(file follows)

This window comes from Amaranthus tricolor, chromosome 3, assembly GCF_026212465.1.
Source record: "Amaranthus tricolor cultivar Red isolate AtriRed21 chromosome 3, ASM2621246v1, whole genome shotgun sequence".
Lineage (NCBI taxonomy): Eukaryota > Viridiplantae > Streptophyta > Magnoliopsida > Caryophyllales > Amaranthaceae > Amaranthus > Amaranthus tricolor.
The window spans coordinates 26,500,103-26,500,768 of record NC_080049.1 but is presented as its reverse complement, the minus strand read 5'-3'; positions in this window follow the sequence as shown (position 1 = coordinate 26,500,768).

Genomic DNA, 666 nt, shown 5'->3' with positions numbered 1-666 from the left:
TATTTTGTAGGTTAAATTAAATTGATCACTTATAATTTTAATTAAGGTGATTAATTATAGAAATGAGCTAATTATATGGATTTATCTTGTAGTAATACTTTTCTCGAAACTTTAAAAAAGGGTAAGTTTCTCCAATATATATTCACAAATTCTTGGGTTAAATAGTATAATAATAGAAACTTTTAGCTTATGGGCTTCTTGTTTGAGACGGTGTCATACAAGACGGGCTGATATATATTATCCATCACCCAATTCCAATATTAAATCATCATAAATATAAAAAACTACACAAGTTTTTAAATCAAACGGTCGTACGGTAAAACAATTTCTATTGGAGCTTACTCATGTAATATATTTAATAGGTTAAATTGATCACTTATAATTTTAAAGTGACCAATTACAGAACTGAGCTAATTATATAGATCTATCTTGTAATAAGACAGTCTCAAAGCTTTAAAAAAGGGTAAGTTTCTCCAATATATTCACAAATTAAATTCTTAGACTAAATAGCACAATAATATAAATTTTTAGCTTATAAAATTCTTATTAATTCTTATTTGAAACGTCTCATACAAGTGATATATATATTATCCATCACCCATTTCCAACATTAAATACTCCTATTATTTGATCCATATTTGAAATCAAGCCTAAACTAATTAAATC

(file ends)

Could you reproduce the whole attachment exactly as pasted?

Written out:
This window comes from Amaranthus tricolor, chromosome 3, assembly GCF_026212465.1.
Source record: "Amaranthus tricolor cultivar Red isolate AtriRed21 chromosome 3, ASM2621246v1, whole genome shotgun sequence".
Lineage (NCBI taxonomy): Eukaryota > Viridiplantae > Streptophyta > Magnoliopsida > Caryophyllales > Amaranthaceae > Amaranthus > Amaranthus tricolor.
The window spans coordinates 26,500,103-26,500,768 of record NC_080049.1 but is presented as its reverse complement, the minus strand read 5'-3'; positions in this window follow the sequence as shown (position 1 = coordinate 26,500,768).

Genomic DNA, 666 nt, shown 5'->3' with positions numbered 1-666 from the left:
TATTTTGTAGGTTAAATTAAATTGATCACTTATAATTTTAATTAAGGTGATTAATTATAGAAATGAGCTAATTATATGGATTTATCTTGTAGTAATACTTTTCTCGAAACTTTAAAAAAGGGTAAGTTTCTCCAATATATATTCACAAATTCTTGGGTTAAATAGTATAATAATAGAAACTTTTAGCTTATGGGCTTCTTGTTTGAGACGGTGTCATACAAGACGGGCTGATATATATTATCCATCACCCAATTCCAATATTAAATCATCATAAATATAAAAAACTACACAAGTTTTTAAATCAAACGGTCGTACGGTAAAACAATTTCTATTGGAGCTTACTCATGTAATATATTTAATAGGTTAAATTGATCACTTATAATTTTAAAGTGACCAATTACAGAACTGAGCTAATTATATAGATCTATCTTGTAATAAGACAGTCTCAAAGCTTTAAAAAAGGGTAAGTTTCTCCAATATATTCACAAATTAAATTCTTAGACTAAATAGCACAATAATATAAATTTTTAGCTTATAAAATTCTTATTAATTCTTATTTGAAACGTCTCATACAAGTGATATATATATTATCCATCACCCATTTCCAACATTAAATACTCCTATTATTTGATCCATATTTGAAATCAAGCCTAAACTAATTAAATC